Client successfully appealed the denial of her Domestic Violence Restraining Order (DVRO). At her last hearing, following nearly two years of pandemic and other continuances, the trial court offered the survivor an opportunity to agree to an ongoing temporary restraining order (TRO). This would not be a finding of domestic violence and would not have the same protections as a domestic violence restraining order after hearing. When she refused, the trial court found she did not have “a reasonable fear of future abuse” and denied the DVRO request. That is the standard to renew a restraining order, not grant an initial DVRO. The trial court also failed to find that the other party in the case had violated the TRO despite undisputed evidence that the other party had contacted her to threaten and intimidate her. FVAP and Barnes & Thornburg co-counseled on an amicus brief supported by 22 other organizations and individuals. The brief discussed the problematic trend of multiple continuances and the false premise that a temporary order had the same protections as a final order after hearing. The brief also discussed common protective parenting practices of survivors who put themselves at risk not because they are not afraid but because it is safer for their children to be present. The Court of Appeal reversed and sent the matter back to the trial court. It ruled that the trial court erred by not finding that the other party’s violations of the TRO were abuse, when in fact they were, explicitly meeting the client’s burden of proof for receiving a domestic violence restraining order.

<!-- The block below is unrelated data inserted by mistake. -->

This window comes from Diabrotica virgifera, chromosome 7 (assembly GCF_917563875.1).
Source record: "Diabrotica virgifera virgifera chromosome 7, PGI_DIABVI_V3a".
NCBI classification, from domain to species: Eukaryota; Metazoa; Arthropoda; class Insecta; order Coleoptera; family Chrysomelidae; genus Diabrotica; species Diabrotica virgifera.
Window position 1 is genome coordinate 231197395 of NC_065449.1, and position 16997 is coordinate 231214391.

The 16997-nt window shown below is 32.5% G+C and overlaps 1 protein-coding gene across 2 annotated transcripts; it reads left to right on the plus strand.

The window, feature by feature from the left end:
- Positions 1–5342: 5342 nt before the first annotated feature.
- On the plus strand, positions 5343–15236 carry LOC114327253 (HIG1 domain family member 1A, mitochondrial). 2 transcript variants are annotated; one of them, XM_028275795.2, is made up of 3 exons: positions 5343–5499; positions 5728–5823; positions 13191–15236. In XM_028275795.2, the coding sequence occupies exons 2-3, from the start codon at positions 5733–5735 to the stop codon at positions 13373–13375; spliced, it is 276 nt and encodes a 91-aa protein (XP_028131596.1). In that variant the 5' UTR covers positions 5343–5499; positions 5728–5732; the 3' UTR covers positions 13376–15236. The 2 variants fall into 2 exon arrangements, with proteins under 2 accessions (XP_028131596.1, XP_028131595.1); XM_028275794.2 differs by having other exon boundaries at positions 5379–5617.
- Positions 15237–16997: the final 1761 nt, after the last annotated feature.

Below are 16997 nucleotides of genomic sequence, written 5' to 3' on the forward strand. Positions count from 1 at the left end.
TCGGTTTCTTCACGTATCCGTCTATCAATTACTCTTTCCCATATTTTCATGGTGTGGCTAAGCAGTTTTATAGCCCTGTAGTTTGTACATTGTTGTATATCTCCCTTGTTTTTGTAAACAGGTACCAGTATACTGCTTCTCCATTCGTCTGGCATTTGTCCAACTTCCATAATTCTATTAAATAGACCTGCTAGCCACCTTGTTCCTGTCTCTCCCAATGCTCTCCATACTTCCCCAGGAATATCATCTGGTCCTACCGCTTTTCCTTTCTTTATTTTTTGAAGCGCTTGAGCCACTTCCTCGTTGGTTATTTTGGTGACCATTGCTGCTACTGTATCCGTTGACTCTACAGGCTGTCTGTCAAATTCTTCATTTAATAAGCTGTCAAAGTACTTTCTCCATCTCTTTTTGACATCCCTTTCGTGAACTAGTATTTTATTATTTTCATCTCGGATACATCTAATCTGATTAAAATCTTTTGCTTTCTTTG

FVAP co-counseled with Barnes & Thornburg, LLP and were proud to support the appeal brought by Community Legal Aid SoCal.